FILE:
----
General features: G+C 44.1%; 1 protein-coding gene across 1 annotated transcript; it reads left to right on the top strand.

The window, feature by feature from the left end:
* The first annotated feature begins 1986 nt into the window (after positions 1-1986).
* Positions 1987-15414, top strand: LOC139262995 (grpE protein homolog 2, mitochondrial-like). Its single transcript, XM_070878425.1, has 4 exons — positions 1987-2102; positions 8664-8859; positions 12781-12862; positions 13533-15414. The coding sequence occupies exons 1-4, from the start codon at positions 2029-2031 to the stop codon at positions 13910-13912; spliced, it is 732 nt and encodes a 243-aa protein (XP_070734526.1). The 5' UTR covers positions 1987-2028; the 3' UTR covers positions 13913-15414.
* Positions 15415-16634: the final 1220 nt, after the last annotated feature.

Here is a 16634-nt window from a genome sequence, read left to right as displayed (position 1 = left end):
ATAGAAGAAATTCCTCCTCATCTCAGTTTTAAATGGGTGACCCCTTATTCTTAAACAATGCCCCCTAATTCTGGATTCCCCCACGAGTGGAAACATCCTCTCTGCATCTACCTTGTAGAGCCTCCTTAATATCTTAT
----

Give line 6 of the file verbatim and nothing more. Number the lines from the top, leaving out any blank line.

Here is a 16634-nt window from a genome sequence, read left to right as displayed (position 1 = left end):